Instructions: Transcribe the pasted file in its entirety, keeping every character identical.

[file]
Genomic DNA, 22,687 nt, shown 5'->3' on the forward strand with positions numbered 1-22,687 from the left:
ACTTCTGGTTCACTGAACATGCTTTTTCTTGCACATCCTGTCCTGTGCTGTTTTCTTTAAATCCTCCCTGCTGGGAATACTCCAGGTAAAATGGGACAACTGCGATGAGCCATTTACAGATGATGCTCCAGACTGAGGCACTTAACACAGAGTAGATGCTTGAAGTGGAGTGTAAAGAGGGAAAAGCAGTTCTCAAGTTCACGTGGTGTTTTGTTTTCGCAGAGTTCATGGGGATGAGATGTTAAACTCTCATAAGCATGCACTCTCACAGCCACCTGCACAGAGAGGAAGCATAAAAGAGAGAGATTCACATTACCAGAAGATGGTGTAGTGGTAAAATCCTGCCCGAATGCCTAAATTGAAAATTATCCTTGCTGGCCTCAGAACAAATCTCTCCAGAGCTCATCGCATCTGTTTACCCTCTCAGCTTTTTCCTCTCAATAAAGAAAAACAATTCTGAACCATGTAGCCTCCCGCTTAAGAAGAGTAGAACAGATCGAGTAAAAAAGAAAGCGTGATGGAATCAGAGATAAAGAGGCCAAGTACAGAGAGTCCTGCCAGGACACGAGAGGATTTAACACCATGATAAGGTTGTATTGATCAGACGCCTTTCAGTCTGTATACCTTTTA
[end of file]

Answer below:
Genomic DNA, 22,687 nt, shown 5'->3' on the forward strand with positions numbered 1-22,687 from the left:
ACTTCTGGTTCACTGAACATGCTTTTTCTTGCACATCCTGTCCTGTGCTGTTTTCTTTAAATCCTCCCTGCTGGGAATACTCCAGGTAAAATGGGACAACTGCGATGAGCCATTTACAGATGATGCTCCAGACTGAGGCACTTAACACAGAGTAGATGCTTGAAGTGGAGTGTAAAGAGGGAAAAGCAGTTCTCAAGTTCACGTGGTGTTTTGTTTTCGCAGAGTTCATGGGGATGAGATGTTAAACTCTCATAAGCATGCACTCTCACAGCCACCTGCACAGAGAGGAAGCATAAAAGAGAGAGATTCACATTACCAGAAGATGGTGTAGTGGTAAAATCCTGCCCGAATGCCTAAATTGAAAATTATCCTTGCTGGCCTCAGAACAAATCTCTCCAGAGCTCATCGCATCTGTTTACCCTCTCAGCTTTTTCCTCTCAATAAAGAAAAACAATTCTGAACCATGTAGCCTCCCGCTTAAGAAGAGTAGAACAGATCGAGTAAAAAAGAAAGCGTGATGGAATCAGAGATAAAGAGGCCAAGTACAGAGAGTCCTGCCAGGACACGAGAGGATTTAACACCATGATAAGGTTGTATTGATCAGACGCCTTTCAGTCTGTATACCTTTTA